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Implantable Cardioverter Defibrillator

heart skips a beat (which is called arrhythmia) from time to time. However, if this becomes a recurring problem, treatment may be needed. Over 4 million Americans have recurrent arrhythmias.

How does the heart normally control its beat?

The heart’s “natural pacemaker” is located in the sinoatrial (SA) node of the heart’s upper-right chamber (the right atrium). The SA node controls your heart rate by sending electrical impulses to the heart muscle. When the SA node dictates, the upper chambers of the heart (the atria) contract. The contraction signal passes through a second node called the atrioventricular (AV) node; the AV node checks the signal, then passes it on to the lower chambers of the heart (ventricles) to make them contract.

The SA node typically makes the heart contract at a standard rate. But if it does not function properly or is under stress, the heart rate can become irregular. If this problem gets worse, you may need a pacemaker or an implantable cardioverter-defibrillator to restore your regular heart rate.

Am I a candidate for an implantable cardioverter defibrillator (ICD)?

If you have fainted or your heart is not pumping correctly, an ICD may be the best option for you if medication does not work.

ICDs are generally successful for patients who have:

  • Ventricular tachycardia – the lower chambers of the heart beat independently, faster than 100 beats per minute.
  • Ventricular fibrillation – the muscle fibers of the lower chambers of the heart contract in a fast, uncoordinated manner.
  • Sudden cardiac arrest caused by arrhythmias.

What is an ICD, and how is it inserted?

An ICD is about the size of a computer mouse. It has a pulse generator with a battery and numerous circuits, as well as 1 or 2 wires (leads).

The operation to implant an ICD is not considered open heart surgery. It is quite a common procedure, only lasting about 2 hours. The ICD is implanted under the skin near the collarbone or above the waist. The leads go in or on top of the heart and are connected to the ICD. Some newer devices can be inserted by a simple catheterization procedure. A 1-night hospital stay is recommended, and antiarrhythmic medicines may be prescribed.

Once the ICD is implanted, doctors perform electrophysiology studies to confirm that the ICD is properly monitoring your heart rate. After that, if ventricular tachycardia or fibrillation occurs, the ICD will send out a controlled burst of impulses (“overdrive” pacing) to restore your normal heart rhythm. The ICD will also record the date, the time, and the particular electrical impulses it used to restore your heart rhythm. (Some newer ICDs can also function like a pacemaker to speed up the heart rate if it becomes abnormally slow—a condition called bradycardia.) The ICD will also “shock” the heart if needed.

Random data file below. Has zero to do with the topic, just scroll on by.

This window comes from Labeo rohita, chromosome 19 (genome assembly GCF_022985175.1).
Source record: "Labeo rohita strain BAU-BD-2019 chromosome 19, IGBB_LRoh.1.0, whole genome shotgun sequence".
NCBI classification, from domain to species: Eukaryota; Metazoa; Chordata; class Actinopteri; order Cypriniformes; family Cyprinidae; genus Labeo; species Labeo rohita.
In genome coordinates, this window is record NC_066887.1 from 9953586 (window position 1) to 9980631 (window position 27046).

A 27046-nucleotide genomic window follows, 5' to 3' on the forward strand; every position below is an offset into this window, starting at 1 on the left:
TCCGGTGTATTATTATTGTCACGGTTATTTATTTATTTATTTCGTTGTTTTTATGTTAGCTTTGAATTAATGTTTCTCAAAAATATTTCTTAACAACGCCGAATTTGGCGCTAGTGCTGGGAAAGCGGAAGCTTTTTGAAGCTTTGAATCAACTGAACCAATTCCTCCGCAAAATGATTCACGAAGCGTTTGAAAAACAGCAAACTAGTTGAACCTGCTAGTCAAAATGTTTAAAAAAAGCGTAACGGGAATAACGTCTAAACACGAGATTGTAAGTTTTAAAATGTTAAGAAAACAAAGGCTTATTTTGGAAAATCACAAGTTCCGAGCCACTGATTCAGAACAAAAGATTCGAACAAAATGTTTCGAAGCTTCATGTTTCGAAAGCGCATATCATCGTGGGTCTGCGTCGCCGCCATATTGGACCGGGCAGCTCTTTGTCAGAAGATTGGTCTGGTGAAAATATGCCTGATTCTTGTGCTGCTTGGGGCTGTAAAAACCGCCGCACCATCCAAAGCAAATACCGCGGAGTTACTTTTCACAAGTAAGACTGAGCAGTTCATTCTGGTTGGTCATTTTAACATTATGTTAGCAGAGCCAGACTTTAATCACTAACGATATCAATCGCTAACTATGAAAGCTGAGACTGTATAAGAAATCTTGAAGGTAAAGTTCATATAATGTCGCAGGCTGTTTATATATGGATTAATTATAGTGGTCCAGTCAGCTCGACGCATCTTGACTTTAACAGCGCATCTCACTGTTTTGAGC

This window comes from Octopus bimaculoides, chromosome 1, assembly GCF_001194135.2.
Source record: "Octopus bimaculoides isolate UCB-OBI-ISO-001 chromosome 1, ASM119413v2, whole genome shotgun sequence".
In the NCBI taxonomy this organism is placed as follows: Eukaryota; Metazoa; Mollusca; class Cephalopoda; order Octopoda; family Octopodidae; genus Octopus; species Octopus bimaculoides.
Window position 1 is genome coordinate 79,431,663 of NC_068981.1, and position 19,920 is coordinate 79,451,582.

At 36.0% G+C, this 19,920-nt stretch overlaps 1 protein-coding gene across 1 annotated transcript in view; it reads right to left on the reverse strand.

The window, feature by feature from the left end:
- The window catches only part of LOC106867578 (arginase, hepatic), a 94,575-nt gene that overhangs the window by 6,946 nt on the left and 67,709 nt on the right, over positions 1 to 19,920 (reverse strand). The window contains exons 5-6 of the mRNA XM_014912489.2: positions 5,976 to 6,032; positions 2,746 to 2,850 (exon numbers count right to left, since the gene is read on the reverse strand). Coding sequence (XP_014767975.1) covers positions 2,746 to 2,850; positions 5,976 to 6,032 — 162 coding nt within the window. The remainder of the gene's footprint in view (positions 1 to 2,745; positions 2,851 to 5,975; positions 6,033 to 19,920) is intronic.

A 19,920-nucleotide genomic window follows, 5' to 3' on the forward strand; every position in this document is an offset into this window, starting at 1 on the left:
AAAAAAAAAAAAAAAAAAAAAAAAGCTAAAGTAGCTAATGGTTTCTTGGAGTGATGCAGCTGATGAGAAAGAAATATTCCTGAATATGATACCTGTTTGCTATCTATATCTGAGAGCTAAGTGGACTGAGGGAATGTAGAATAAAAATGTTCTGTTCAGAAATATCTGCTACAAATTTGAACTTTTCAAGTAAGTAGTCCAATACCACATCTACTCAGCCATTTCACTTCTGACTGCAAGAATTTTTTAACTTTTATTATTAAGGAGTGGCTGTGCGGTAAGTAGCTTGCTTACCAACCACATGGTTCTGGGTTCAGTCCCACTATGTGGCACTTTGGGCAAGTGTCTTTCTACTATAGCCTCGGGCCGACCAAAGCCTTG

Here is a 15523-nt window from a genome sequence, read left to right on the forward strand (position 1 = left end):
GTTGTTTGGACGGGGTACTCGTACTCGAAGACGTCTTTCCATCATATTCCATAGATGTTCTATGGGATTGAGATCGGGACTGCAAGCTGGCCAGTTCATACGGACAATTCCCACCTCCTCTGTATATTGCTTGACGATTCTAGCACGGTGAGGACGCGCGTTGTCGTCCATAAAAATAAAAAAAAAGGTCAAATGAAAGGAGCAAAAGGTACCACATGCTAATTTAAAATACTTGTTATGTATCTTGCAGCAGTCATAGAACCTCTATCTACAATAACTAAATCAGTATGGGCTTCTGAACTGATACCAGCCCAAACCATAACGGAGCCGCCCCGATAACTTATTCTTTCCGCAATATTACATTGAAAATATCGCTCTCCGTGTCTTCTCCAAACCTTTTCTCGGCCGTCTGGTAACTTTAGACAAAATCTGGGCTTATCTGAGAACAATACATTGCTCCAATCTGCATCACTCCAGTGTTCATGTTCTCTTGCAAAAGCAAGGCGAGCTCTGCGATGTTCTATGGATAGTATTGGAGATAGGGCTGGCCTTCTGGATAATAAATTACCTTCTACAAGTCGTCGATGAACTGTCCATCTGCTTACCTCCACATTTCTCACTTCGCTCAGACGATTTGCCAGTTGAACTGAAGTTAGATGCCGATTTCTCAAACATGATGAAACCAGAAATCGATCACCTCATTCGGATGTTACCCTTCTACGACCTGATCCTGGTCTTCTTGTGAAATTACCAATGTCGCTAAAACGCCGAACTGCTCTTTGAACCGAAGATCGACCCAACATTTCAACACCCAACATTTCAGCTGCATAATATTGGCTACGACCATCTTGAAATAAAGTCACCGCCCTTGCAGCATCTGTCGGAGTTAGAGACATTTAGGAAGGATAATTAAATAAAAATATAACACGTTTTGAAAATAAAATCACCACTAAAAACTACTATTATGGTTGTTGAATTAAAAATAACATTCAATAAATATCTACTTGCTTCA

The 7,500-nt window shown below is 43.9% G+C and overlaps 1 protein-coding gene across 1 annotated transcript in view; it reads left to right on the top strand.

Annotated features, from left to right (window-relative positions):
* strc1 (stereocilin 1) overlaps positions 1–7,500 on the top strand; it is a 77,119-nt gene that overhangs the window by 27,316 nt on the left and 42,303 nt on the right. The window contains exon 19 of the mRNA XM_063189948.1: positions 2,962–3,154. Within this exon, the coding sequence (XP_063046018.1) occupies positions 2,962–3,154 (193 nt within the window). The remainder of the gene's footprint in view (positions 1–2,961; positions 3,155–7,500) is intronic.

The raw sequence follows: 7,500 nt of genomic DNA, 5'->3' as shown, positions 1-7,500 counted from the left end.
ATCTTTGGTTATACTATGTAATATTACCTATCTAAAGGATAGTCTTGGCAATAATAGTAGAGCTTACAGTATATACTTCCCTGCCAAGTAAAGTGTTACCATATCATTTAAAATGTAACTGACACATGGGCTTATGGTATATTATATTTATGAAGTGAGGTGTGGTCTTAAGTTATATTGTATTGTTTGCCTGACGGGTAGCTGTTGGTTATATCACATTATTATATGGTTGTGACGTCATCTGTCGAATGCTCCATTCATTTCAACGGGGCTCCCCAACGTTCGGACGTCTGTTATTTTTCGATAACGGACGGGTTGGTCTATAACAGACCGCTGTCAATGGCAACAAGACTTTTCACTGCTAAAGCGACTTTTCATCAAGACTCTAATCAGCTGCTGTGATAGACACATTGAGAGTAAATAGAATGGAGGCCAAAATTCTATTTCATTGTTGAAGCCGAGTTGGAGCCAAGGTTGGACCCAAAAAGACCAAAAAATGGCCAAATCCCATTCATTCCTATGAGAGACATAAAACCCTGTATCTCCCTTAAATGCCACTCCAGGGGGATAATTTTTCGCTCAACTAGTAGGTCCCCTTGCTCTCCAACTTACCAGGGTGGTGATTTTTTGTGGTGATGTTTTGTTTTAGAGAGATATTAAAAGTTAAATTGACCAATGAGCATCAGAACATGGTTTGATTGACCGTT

How does the “shock” feel?

Most patients say they feel a sudden jolt or thumping in their chest. Others black out and may not feel anything at all. If someone is touching you, they may feel a minor muscle jerk but no pain. Most doctors will want you to reach out to them if you have two or more shocks within 24 hours.

What kind of follow-up will I have once I have my ICD?

Regular check-ups will be required. Some may be done by phone (transtelephonic monitoring). The ICD is managed by a device known as a programmer that checks battery power and device usage. It can also adjust the ICD’s settings to make the ICD work more effectively. The battery life of an ICD ranges from 4 to 8 years. Once the battery runs down, a new ICD is needed, but the leads typically do not need to be replaced.

How will the ICD affect my day-to-day life?

  1. Watch your surroundings and avoid heavy equipment with strong magnetic fields or electric fields (such as powerful antennas, arc welders, and industrial equipment).
  2. Do not operate a vehicle for 6 months after your implantation or after a shock.
  3. Keep your cell phone at least 6 inches away from your ICD, on the opposite side of your body.
  4. Always consult with your doctor if you are unsure whether a particular activity is safe for you.